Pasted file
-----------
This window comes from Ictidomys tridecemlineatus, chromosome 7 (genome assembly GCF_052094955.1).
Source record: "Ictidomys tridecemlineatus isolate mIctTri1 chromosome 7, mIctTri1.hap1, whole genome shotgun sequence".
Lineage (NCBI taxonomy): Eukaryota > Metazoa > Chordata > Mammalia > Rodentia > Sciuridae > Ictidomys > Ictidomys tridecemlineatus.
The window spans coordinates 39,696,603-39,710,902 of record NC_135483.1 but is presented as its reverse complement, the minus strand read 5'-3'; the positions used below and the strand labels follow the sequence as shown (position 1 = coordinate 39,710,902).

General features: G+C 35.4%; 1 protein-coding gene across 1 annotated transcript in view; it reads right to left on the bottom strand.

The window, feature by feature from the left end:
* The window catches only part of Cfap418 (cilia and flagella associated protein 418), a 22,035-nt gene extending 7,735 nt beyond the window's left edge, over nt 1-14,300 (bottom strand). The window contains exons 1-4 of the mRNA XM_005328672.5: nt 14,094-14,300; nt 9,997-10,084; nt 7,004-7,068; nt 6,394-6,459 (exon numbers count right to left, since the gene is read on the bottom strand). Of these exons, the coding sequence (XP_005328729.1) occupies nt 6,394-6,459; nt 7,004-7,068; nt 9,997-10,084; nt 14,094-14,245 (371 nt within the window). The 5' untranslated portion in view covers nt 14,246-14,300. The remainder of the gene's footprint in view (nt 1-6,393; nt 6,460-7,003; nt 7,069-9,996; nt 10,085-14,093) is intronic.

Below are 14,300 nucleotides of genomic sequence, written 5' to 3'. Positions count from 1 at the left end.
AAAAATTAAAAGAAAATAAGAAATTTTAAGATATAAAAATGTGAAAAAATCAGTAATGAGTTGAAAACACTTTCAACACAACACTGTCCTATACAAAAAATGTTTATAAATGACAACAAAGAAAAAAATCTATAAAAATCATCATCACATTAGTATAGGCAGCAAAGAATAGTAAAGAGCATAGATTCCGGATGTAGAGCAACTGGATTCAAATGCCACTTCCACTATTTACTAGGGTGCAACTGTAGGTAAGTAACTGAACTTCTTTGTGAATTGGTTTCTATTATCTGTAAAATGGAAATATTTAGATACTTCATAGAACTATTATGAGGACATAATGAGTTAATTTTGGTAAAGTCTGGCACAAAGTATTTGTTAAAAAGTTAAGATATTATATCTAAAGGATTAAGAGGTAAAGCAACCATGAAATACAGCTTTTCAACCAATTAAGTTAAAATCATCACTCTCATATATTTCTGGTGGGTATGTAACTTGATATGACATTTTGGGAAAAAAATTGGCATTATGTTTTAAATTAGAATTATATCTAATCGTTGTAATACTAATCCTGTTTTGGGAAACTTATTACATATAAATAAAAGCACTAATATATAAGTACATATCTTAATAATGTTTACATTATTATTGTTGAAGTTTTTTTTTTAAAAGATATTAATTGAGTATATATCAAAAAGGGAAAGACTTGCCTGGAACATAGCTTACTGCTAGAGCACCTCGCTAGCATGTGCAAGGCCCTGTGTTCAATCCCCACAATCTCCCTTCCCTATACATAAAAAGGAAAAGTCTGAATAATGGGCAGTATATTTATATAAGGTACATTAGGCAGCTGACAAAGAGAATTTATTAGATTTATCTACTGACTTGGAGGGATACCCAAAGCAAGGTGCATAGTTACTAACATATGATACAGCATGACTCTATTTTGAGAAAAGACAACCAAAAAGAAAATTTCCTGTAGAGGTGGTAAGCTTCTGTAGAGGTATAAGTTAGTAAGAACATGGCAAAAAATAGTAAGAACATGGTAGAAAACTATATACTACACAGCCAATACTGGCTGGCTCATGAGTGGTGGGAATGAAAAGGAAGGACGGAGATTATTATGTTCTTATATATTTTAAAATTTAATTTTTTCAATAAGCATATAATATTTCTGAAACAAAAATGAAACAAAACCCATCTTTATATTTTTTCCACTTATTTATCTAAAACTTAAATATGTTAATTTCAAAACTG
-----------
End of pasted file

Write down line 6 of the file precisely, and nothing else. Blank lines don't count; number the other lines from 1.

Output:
The window, feature by feature from the left end: